Bulgarian Defence Minister refuses resignation of head of Military Intelligence

Bulgarian Defence Minister Nikolai Nenchev has refused to accept the resignation of Military Intelligence head Yordan Bakalov, the Defence Ministry said on October 5.

Bakalov, in office since May, submitted his resignation because of Parliament’s approval of amendments to the law on the Military Intelligence Service that set required qualifications for the post that he does not have.

Nenchev decided not to accept Bakalov’s resignation pending a pronouncement by the President and the promulgation of the law, the Defence Ministry said.

Earlier, the centre-right Reformist Bloc, a minority partner in the governing coalition cabinet, called on President Rossen Plevneliev to veto the changes to the act that would disqualify Bakalov from continuing as head of Military Intelligence.

The statement said that at the October 5 meeting, Nenchev told Bakalov that he appreciates his qualities and continued to have confidence in his ability to reform Military Intelligence and to maintain good relationships with partner agencies.

Prime Minister Boiko Borissov, speaking to reporters on October 5, defended Bakalov said that to his knowledge, the President would veto the clauses of the Military Intelligence Service legislation concerning the conditions for appointment to the post of director.

Borissov said that he had spoken to Reformist Bloc parliamentary group co-leader Radan Kanev – who on October 2 made the call for the veto of the “anti-Bakalov” clauses – and said that he expected that the clauses would be vetoed and the legislation returned to Parliament for discussion after Bulgaria’s October 25 municipal elections.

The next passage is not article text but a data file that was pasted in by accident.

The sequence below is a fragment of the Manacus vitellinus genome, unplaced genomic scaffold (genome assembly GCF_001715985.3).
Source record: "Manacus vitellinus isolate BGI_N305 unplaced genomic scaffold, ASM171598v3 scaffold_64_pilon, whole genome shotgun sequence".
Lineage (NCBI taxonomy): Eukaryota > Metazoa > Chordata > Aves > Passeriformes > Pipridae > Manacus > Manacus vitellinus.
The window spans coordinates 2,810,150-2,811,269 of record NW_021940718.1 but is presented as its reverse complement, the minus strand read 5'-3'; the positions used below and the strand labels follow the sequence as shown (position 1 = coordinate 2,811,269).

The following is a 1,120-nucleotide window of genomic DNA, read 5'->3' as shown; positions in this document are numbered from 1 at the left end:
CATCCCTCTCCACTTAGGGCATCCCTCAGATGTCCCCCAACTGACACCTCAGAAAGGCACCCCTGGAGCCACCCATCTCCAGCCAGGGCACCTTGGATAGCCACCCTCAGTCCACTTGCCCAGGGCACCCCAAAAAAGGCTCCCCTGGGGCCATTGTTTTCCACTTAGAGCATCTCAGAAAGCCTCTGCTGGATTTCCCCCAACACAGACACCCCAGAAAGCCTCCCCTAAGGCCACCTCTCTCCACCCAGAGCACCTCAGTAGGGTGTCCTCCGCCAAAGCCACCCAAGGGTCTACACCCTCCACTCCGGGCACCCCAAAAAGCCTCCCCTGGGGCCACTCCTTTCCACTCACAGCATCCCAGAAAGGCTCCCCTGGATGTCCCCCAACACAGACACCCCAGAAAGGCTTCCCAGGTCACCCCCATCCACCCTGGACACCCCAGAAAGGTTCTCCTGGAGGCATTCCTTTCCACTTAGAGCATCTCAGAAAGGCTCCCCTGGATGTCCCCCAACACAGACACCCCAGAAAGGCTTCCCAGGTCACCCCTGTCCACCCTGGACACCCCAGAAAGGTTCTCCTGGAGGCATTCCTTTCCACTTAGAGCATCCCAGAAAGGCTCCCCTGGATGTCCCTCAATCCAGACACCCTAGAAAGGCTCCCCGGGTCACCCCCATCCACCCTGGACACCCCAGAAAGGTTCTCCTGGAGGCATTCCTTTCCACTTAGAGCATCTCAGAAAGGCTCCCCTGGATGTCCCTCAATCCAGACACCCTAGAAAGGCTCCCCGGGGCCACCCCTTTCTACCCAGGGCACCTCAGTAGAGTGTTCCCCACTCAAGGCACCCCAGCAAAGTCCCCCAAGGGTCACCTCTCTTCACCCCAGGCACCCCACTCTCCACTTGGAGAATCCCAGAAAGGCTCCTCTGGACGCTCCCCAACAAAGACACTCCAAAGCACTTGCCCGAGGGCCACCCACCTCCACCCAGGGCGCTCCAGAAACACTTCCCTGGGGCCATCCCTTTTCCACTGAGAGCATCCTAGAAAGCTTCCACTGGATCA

The Prime Minister and GERB leader said that he would speak to his parliamentary caucus to find out why they had supported the amendment (proposed by an opposition Bulgarian Socialist Party MP) disqualifying Bakalov, adding that it was no secret that he had proposed Bakalov’s appointment to the Defence Minister.

Borissov said that he liked Bakalov and could not see why Military Intelligence could not have a chief who was a civilian. Bakalov had been interior minister and had served on the internal security committee in Parliament: “He’s not someone taken off the street”.

“He is good enough for us to make use of his qualities,” Borissov said.

(Photo of Nenchev: Defence Ministry)



The Sofia Globe staff

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